Battle of Leckmelm

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Battle of Leckmelm
Part of the Scottish clan wars
Leckmelm Vista - geograph.org.uk - 767890.jpg
Leckmelm
Date 1586
Location Leckmelm, Scottish Highlands, Scotland
57°52′08″N 5°05′38″W / 57.869°N 5.0939°W / 57.869; -5.0939Coordinates: 57°52′08″N 5°05′38″W / 57.869°N 5.0939°W / 57.869; -5.0939
Result Clan MacLeod, Mackay of Aberach & Sutherland victory
Belligerents
Clan Gunn Mackays of Aberach
Clan Sutherland
MacLeods of Assynt
Commanders and leaders
Niel Mackay, V of Aberach
William Sutherland of Killipheder
James MacLeod
Strength
Unknown Unknown
Casualties and losses
32 killed[1] Unknown

The Battle of Leckmelm was a Scottish clan battle that took place in 1586, in the Scottish Highlands. It was fought between the Clan Gunn against the Clan Sutherland, Mackays of Aberach and the MacLeods of Assynt.

Background[edit]

The Battle of Leckmelm was fought shortly after the Battle of Allt Camhna had taken place where the Clan Gunn, supported by men of the Clan Mackay had defeated the Clan Sinclair from Caithness.[2] Another branch of the Clan Mackay, the Mackays of Aberach were enemies of the Gunns at this time and fought against them at Leckmelm.[2][3][1]

Battle[edit]

An account of the Battle of Leckmelm is written in the book "History of the House and Clan of the Name Mackay" by Robert Mackay, quoting from 17th century historian Sir Robert Gordon:

In consequence of this defeat at Allt Camhna, Lord Caithness was exasperated against the Guns, and Hugh MacKay withdrew from them his support. Caithness and Sutherland, with their forces, met at Bengrime in Sutherland, along with Sir Patrick Gordon of Achindown, who was sent north by Huntly, with a determinate resolution to exterminate them. This service was now laid upon Sutherland, as his men had not come forward at the late conflict. The Sutherland-men, under command of William Sutherland, grandson of Alexander the heir, were joined by Niel MacKay and his clan, together with James Macleod, chieften of the Slight-ean-Voir and the MacLeods of his tribe. The Guns took the alarm, and fled towards the Western Isles; "but as they were on their journey thither, James Mack-Rory (Macleod) and Niel Mack-ean-Mack-William (Mackay of Aberach), rencountered with them at Lochbroom, at place called Leckmelm, where after a sharp skirmish, the clan Gun were overthrown, and most part of their company slain."[4]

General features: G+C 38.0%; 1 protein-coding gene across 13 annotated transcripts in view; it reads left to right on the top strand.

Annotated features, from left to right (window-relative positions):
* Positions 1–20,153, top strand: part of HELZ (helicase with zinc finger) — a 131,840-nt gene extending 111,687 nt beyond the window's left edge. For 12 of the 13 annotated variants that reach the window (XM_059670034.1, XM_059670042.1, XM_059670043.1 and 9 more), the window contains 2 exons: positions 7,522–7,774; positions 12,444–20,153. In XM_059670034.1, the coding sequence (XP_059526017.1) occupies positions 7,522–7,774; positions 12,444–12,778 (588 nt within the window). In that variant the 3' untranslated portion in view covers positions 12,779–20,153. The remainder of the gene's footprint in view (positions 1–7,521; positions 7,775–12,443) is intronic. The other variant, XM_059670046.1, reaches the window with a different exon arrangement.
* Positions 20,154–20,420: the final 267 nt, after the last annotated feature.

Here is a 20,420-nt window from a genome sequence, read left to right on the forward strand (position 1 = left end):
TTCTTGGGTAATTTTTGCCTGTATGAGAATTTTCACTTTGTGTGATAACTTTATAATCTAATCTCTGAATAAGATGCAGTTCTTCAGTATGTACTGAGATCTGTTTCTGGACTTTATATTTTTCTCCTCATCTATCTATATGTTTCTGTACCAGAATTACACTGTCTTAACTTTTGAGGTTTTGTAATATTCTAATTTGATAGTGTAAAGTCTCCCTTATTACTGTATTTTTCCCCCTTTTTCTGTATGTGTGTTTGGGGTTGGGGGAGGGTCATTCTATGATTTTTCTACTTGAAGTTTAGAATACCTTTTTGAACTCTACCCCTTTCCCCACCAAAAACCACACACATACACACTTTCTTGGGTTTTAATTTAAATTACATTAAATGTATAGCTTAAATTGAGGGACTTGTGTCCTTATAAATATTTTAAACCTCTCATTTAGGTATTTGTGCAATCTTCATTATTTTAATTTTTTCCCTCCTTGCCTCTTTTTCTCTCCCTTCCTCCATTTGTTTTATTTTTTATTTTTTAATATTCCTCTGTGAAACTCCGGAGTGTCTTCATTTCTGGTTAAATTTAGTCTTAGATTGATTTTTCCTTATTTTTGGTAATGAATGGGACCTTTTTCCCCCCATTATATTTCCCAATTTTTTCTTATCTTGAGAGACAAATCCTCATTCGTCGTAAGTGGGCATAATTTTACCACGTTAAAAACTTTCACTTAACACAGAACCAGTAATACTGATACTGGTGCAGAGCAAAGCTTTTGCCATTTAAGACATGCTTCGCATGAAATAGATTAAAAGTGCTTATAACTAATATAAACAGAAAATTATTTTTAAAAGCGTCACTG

References[edit]

  1. ^ a b Foulis Press, 1764, "The History of the Feuds and Conflicts Among the Clans in the Northern Parts of Scotland and in the Western Isles: from the year M.XX1 unto M.B.C.XIX, now first published from a manuscript wrote in the reign of King James VI." The only changes made is the modernising of the orthography to 1890 standards:-- . electricscotland.com. Retrieved on January 06, 2013.
  2. ^ a b Mackay, Angus. (1906). The Book of Mackay. (St Andrews University). Printed by William Rae, Wick. pp. 112.
  3. ^ Gordon, Sir Robert (1580 - 1656). A Genealogical History of the Earldom of Sutherland. Originally written between 1615 and 1625. Republished in 1813. pp. 183.
  4. ^ Mackay, Robert. (1829). History of the House and Clan of the Name MacKay. pp. 151 - 152. Quoting: Gordon, Sir Robert. (1580–1656). A Genealogical History of the Earldom of Sutherland. pp. 184.

External links[edit]